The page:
3 years ago

Benefits and Limitations of Belatacept in 4 Hand Transplanted Patients

B Zelger, D Öfner, J Grahammer, S Schneeberger, G Brandacher, B G Zelger, I Peschel, A Mühlbacher, M Ninkovic, C Boesmueller, A Weissenbacher
Belatacept (CTLA4Ig) is an emerging treatment in kidney transplantation. Lack of nephrotoxicity and possibly an inhibitory effect on the development of donor specific antibodies (DSA) make it an interesting agent in hand transplantation. In order to reduce CNI immunosuppression and preserve kidney function, we have added belatacept to the therapeutic regimen of 4 hand transplanted patients at month 4, at 6, 9, and 13 years after hand/forearm transplantation. Patients received 5mg/kg belatacept every 2 weeks, the dosing interval was extended to 4 weeks after 5 applications. Belatacept was initially well tolerated in all cases. Two patients were weaned to a low-dose tacrolimus monotherapy together with monthly belatacept applications. One patient is on belatacept with lowered tacrolimus and sirolimus through levels. A fourth patient had significant levels of DSAs at time of conversion and progressed to a severe necrotizing rejection early despite an unaltered baseline immunosuppression. Finger skin necrosis and histological signs of severe chronic allograft vasculopathy eventually led to amputation of the graft. Implementation of belatacept can be beneficial in hand transplantation. However, our findings indicated both potential but also caution and reflection of the immunological state at the time of conversion. This article is protected by copyright. All rights reserved.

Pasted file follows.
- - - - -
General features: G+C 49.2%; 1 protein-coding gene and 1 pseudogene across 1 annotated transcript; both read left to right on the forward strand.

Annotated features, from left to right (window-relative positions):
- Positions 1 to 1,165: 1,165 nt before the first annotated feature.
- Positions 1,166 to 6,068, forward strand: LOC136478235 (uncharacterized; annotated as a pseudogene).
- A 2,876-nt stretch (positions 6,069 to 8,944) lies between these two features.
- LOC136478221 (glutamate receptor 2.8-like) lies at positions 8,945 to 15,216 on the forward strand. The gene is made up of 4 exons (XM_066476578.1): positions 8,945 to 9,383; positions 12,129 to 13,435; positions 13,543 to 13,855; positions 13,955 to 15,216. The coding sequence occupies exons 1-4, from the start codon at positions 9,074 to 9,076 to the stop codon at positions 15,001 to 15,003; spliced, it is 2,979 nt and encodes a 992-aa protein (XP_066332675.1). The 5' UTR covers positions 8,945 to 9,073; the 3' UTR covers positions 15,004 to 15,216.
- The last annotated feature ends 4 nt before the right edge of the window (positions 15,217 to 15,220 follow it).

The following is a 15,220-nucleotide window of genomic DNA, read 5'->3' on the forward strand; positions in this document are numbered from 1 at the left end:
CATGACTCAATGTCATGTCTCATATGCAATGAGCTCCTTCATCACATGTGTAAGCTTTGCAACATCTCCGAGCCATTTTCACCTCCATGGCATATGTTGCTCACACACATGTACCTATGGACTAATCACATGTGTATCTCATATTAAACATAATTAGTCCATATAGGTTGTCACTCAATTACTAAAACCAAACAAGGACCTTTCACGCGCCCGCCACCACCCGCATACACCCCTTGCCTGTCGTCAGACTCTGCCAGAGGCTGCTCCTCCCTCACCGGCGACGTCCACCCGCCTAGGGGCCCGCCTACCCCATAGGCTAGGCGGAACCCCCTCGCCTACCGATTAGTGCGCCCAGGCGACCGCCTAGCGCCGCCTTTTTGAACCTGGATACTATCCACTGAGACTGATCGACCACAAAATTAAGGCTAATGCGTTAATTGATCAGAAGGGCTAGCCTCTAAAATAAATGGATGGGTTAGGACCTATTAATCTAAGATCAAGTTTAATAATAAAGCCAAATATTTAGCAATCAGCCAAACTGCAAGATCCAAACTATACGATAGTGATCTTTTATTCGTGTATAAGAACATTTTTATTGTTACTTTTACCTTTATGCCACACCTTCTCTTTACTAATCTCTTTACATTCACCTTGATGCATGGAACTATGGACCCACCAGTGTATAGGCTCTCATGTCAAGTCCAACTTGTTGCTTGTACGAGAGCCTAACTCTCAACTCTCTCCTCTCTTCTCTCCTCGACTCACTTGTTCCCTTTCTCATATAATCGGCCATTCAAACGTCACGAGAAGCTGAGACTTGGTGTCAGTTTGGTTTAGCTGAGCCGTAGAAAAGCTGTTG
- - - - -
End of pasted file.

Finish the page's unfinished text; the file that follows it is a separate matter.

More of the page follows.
Publisher URL: http://onlinelibrary.wiley.com/resolve/doi

DOI: 10.1111/ajt.14440

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